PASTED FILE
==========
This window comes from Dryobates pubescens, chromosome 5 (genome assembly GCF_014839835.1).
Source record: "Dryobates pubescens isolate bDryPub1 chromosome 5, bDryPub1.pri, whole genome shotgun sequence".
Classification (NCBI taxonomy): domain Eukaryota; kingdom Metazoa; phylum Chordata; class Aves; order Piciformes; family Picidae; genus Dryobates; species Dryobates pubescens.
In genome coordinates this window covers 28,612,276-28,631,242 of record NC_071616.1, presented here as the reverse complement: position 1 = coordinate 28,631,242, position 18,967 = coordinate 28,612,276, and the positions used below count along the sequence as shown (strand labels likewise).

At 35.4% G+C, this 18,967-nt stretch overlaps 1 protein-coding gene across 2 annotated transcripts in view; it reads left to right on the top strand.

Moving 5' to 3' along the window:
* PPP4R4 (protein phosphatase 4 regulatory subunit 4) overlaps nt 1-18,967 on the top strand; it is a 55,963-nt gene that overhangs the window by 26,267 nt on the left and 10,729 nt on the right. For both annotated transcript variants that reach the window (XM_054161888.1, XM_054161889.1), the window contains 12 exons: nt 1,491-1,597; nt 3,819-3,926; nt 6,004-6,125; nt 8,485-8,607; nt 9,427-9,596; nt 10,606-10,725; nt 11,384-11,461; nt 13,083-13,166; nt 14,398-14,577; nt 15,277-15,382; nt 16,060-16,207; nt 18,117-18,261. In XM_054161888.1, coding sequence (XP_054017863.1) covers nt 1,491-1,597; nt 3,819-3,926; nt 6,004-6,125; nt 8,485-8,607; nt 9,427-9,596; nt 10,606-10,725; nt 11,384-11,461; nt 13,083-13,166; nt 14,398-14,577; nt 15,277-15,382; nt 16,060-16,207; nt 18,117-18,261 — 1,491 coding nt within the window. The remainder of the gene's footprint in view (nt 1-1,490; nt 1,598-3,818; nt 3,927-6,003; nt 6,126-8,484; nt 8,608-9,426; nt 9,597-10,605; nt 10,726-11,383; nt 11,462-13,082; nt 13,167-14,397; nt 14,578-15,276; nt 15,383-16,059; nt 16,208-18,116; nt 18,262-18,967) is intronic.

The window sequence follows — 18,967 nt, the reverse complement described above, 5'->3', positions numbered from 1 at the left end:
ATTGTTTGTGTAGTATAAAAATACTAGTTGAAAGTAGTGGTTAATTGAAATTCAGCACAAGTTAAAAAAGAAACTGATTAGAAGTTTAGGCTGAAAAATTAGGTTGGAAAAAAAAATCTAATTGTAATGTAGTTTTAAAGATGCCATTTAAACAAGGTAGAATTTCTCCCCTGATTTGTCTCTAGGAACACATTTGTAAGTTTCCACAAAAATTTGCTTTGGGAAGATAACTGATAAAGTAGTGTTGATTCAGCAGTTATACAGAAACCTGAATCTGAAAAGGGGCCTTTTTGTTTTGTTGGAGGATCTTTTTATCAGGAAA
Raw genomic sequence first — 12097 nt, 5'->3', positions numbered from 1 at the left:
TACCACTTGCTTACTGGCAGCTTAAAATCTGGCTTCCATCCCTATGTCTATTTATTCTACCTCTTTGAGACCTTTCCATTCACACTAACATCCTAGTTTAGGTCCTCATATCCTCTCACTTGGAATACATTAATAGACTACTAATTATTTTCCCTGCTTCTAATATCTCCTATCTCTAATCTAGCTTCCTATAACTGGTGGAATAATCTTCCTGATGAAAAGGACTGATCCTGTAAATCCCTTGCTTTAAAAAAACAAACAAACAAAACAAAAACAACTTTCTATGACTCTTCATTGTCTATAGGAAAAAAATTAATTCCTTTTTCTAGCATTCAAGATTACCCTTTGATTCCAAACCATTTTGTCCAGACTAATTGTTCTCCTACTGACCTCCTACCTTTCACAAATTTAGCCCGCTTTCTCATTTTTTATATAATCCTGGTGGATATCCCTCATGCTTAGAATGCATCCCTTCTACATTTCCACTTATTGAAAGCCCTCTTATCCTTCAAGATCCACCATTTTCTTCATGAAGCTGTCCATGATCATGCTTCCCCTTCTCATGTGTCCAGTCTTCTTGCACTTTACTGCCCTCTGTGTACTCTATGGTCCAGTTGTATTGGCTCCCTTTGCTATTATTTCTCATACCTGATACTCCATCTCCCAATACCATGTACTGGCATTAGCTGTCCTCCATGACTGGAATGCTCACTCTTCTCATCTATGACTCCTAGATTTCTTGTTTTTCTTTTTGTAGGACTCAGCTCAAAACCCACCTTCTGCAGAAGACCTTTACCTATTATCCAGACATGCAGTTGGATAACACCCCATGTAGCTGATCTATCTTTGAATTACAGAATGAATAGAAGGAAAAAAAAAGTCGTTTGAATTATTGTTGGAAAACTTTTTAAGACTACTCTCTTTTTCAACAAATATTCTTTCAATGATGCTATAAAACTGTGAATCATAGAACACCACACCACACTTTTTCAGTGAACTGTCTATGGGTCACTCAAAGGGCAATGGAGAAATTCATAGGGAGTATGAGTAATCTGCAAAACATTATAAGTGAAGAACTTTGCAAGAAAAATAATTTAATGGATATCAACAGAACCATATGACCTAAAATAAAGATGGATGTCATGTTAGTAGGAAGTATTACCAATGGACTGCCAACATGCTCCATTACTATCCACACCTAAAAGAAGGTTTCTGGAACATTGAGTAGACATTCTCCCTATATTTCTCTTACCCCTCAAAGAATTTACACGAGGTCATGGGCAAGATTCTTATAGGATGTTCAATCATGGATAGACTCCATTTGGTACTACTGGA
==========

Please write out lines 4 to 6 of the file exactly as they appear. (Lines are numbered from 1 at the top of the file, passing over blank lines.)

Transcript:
In genome coordinates this window covers 28,612,276-28,631,242 of record NC_071616.1, presented here as the reverse complement: position 1 = coordinate 28,631,242, position 18,967 = coordinate 28,612,276, and the positions used below count along the sequence as shown (strand labels likewise).

At 35.4% G+C, this 18,967-nt stretch overlaps 1 protein-coding gene across 2 annotated transcripts in view; it reads left to right on the top strand.

Moving 5' to 3' along the window: